One by one the boys and girls crept out, and we stood there gazing, open-mouthed, till those two entered the village and were hid from sight. It was then that we named her the Brave.
We left the black flag there to continue its mournful office, for we had other matter to think of now. We started for the village on a run, to give warning, and get Joan out of her peril; though for one, after seeing what I had seen, it seemed to me that while Joan had the ax the man's chance was not the best of the two. When we arrived the danger was past, the madman was in custody. All the people were flocking to the little square in front of the church to talk and exclaim and wonder over the event, and it even made the town forget the black news of the treaty for two or three hours.
All the women kept hugging and kissing Joan, and praising her, and crying, and the men patted her on the head and said they wished she was a man, they would send her to the wars and never doubt but that she would strike some blows that would be heard of. She had to tear herself away and go and hide, this glory was so trying to her diffidence.
Of course the people began to ask us for the particulars. I was so ashamed that I made an excuse to the first comer, and got privately away and went back to the Fairy Tree, to get relief from the embarrassment of those questionings. There I found Joan, but she was there to get relief from the embarrassment of glory. One by one the others shirked the inquirers and joined us in our refuge. Then we gathered around Joan, and asked her how she had dared to do that thing. She was very modest about it, and said:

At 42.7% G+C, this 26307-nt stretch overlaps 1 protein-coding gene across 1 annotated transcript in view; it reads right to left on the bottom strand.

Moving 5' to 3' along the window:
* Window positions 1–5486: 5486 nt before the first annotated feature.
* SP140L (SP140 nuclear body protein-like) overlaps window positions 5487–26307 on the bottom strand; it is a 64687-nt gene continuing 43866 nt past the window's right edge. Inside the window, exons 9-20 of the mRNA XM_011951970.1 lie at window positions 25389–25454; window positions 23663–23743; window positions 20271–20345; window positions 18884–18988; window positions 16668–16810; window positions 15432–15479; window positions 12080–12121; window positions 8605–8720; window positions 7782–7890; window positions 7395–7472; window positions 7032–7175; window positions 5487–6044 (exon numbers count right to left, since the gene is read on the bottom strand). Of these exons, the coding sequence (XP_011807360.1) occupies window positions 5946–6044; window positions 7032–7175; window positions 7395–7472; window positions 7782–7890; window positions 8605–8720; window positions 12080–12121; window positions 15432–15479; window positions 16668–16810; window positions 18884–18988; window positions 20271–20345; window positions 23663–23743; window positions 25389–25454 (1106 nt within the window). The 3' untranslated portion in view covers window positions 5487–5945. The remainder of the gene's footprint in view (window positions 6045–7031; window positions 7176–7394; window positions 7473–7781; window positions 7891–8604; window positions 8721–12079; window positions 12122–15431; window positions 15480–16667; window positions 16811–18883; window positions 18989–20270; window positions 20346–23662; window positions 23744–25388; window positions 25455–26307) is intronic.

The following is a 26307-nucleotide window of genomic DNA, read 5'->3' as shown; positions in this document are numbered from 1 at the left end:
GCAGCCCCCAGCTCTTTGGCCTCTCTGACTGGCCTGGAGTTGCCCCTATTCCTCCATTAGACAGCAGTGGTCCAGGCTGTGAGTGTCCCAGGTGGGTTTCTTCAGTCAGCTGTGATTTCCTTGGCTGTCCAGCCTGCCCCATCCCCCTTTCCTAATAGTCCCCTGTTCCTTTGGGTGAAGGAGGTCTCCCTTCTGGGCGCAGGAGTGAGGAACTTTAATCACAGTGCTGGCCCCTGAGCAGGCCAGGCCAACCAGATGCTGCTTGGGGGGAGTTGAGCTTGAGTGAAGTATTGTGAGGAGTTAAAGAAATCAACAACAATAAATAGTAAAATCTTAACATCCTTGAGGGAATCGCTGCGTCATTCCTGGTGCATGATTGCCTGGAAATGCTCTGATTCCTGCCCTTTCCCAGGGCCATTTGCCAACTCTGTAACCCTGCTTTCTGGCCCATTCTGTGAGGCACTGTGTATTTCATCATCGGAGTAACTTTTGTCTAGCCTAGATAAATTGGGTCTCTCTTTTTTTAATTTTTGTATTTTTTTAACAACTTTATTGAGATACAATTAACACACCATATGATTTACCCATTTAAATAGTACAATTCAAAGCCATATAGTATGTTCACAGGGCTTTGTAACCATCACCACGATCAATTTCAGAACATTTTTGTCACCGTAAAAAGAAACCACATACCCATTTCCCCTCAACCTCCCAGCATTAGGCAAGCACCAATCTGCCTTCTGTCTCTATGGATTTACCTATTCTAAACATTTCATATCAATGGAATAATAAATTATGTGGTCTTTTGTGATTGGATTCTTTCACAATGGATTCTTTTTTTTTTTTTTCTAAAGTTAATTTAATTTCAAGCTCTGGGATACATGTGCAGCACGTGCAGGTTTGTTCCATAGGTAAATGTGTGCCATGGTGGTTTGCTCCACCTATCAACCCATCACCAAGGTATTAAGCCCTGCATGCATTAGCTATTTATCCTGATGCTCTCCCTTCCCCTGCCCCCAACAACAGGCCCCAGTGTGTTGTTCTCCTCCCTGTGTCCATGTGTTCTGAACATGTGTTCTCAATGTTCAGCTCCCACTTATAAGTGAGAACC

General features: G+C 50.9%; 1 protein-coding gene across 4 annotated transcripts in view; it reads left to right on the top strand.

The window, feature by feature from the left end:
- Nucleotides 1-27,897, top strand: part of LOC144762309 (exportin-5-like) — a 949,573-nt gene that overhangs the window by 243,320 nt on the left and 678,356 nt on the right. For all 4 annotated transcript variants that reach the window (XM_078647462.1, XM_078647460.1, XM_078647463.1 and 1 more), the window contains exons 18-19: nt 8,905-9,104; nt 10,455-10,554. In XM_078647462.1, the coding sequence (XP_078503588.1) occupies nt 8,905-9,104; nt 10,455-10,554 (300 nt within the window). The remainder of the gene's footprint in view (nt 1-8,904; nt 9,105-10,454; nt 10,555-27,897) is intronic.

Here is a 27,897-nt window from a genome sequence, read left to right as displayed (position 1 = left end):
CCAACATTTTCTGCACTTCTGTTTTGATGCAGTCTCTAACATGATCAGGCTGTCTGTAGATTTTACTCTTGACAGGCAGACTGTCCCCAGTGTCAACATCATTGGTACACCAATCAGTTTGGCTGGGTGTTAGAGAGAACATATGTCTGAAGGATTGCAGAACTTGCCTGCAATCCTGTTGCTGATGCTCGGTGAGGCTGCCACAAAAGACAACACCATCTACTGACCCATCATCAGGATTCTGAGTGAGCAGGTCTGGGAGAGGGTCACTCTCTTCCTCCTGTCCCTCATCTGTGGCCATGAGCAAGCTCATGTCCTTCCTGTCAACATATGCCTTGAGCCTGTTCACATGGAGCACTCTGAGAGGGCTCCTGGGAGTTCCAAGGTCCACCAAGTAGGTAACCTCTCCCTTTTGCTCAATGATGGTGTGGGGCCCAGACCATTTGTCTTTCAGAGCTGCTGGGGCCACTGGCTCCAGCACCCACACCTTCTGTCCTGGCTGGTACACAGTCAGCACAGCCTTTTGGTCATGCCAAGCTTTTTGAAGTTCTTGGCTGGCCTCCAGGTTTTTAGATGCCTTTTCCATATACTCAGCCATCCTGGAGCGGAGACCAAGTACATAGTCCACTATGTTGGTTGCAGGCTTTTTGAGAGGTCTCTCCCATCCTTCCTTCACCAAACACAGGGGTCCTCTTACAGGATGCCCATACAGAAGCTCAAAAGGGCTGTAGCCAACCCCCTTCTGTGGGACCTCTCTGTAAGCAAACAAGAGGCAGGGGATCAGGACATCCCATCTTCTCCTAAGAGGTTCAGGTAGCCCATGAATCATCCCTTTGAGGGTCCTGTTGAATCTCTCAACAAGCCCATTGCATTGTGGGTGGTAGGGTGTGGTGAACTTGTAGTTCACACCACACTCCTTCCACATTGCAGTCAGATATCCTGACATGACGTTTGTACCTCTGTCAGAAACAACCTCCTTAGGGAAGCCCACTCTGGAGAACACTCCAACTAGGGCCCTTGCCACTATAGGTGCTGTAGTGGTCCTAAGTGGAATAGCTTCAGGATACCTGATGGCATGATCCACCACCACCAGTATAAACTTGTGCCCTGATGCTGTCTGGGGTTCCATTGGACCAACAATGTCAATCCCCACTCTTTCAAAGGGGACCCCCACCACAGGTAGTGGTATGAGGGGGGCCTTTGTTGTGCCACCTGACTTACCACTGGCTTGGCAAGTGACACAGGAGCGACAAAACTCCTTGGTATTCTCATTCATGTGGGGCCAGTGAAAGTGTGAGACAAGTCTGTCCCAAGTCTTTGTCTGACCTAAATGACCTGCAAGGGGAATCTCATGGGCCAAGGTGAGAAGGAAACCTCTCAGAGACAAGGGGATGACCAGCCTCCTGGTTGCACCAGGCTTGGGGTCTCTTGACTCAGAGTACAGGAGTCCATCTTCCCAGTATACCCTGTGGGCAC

"You make a great thing of it, but you mistake; it was not a great matter. It was not as if I had been a stranger to the man. I know him, and have known him long; and he knows me, and likes me. I have fed him through the bars of his cage many times; and last December, when they chopped off two of his fingers to remind him to stop seizing and wounding people passing by, I dressed his hand every day till it was well again."
"That is all well enough," said Little Mengette, "but he is a madman, dear, and so his likings and his gratitude and friendliness go for nothing when his rage is up. You did a perilous thing."
"Of course you did," said the Sunflower. "Didn't he threaten to kill you with the ax?"
"Didn't he threaten you more than once?"
"Didn't you feel afraid?"
"No—at least not much—very little."
"Why didn't you?"
She thought a moment, then said, quite simply:
"I don't know."
It made everybody laugh. Then the Sunflower said it was like a lamb trying to think out how it had come to eat a wolf, but had to give it up.
Cecile Letellier asked, "Why didn't you run when we did?"
"Because it was necessary to get him to his cage; else he would kill some one. Then he would come to the like harm himself."